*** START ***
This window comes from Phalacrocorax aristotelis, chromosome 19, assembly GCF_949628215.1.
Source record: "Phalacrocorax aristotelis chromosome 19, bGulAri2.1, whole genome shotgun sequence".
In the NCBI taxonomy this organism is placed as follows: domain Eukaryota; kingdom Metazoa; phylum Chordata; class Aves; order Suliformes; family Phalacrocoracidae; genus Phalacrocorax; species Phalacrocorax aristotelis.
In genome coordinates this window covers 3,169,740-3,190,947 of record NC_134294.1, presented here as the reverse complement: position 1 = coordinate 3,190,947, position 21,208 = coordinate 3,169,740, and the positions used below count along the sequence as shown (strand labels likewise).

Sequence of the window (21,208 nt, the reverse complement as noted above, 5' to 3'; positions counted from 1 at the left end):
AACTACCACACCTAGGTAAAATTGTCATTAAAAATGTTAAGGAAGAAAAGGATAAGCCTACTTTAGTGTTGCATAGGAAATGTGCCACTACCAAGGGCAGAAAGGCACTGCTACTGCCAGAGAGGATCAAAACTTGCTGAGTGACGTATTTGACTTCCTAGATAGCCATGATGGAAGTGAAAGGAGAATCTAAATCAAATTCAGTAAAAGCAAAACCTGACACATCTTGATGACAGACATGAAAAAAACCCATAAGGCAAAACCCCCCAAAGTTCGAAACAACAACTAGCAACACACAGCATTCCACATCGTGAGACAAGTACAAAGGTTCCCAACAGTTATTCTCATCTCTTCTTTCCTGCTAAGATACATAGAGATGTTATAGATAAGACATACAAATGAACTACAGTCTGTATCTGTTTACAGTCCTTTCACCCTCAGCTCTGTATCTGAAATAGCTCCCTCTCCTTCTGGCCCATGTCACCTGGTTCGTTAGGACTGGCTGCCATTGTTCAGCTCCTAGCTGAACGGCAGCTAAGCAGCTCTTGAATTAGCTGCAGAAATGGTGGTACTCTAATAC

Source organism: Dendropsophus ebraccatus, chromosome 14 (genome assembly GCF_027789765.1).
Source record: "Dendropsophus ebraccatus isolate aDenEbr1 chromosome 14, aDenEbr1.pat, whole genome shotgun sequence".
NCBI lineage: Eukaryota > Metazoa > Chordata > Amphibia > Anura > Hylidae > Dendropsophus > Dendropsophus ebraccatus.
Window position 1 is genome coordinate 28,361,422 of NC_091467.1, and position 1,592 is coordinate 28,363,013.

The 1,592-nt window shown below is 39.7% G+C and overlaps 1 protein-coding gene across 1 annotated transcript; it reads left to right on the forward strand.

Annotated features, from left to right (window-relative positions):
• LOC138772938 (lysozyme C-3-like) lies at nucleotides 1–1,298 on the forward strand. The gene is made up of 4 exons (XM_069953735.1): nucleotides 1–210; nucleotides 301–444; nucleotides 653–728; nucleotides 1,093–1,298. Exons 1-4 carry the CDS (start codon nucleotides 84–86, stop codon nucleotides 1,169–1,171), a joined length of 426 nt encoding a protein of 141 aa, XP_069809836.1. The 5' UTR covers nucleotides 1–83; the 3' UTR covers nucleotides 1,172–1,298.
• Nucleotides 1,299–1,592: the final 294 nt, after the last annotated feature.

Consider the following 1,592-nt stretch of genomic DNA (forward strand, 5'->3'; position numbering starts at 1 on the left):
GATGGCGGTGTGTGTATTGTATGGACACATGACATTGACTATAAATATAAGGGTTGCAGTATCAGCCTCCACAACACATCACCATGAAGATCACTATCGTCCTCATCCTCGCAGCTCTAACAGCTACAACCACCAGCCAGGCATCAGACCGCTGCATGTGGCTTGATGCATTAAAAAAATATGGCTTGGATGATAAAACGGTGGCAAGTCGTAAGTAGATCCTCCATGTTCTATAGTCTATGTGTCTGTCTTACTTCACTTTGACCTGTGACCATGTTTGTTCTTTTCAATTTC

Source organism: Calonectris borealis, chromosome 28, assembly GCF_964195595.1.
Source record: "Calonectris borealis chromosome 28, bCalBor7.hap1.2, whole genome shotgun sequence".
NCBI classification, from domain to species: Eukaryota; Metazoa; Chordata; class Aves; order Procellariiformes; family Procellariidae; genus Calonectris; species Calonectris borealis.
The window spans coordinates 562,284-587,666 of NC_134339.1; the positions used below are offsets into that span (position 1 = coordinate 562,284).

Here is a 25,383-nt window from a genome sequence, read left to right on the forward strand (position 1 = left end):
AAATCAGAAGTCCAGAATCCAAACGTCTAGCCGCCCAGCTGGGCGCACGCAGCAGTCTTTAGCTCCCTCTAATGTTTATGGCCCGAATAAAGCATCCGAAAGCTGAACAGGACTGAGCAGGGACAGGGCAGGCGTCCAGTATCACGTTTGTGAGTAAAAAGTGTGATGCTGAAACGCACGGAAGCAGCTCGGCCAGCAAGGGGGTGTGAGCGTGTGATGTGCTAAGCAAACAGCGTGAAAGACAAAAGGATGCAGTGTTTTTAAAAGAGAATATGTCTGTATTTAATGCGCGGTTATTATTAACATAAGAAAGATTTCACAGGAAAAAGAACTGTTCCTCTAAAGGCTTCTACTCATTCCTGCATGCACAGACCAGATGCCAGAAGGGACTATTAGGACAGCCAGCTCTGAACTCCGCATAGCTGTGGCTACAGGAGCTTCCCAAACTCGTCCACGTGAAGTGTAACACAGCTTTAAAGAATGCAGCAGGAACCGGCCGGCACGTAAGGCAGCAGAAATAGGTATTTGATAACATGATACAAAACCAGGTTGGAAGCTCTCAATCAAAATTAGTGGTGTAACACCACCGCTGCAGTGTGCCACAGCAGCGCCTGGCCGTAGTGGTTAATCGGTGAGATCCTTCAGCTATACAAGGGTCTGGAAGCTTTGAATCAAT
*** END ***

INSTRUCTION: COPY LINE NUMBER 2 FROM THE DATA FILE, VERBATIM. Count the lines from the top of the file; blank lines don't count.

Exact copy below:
Source record: "Phalacrocorax aristotelis chromosome 19, bGulAri2.1, whole genome shotgun sequence".